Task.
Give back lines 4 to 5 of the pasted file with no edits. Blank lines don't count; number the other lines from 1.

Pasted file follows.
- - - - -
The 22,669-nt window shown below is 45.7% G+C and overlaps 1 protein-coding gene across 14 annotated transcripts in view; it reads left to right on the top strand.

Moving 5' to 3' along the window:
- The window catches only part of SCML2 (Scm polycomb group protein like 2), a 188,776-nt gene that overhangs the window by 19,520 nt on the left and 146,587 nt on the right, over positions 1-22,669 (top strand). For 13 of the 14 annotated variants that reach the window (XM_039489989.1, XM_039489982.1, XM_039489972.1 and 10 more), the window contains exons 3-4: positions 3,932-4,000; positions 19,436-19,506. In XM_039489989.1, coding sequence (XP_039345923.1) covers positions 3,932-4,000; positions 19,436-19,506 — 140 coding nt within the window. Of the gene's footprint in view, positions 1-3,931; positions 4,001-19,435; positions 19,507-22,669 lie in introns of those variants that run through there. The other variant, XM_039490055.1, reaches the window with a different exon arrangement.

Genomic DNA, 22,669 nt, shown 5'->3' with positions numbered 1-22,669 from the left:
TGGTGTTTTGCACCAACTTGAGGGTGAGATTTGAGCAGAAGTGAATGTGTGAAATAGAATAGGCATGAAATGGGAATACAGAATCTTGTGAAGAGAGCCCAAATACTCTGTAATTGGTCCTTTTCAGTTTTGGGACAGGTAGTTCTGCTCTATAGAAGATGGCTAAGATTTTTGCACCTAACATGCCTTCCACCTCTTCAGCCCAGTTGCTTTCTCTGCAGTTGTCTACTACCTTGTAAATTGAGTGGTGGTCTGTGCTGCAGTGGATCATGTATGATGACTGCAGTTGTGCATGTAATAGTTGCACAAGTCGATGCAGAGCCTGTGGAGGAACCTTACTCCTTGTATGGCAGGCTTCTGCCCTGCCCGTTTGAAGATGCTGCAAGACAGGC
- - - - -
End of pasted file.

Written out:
Genomic DNA, 22,669 nt, shown 5'->3' with positions numbered 1-22,669 from the left:
TGGTGTTTTGCACCAACTTGAGGGTGAGATTTGAGCAGAAGTGAATGTGTGAAATAGAATAGGCATGAAATGGGAATACAGAATCTTGTGAAGAGAGCCCAAATACTCTGTAATTGGTCCTTTTCAGTTTTGGGACAGGTAGTTCTGCTCTATAGAAGATGGCTAAGATTTTTGCACCTAACATGCCTTCCACCTCTTCAGCCCAGTTGCTTTCTCTGCAGTTGTCTACTACCTTGTAAATTGAGTGGTGGTCTGTGCTGCAGTGGATCATGTATGATGACTGCAGTTGTGCATGTAATAGTTGCACAAGTCGATGCAGAGCCTGTGGAGGAACCTTACTCCTTGTATGGCAGGCTTCTGCCCTGCCCGTTTGAAGATGCTGCAAGACAGGC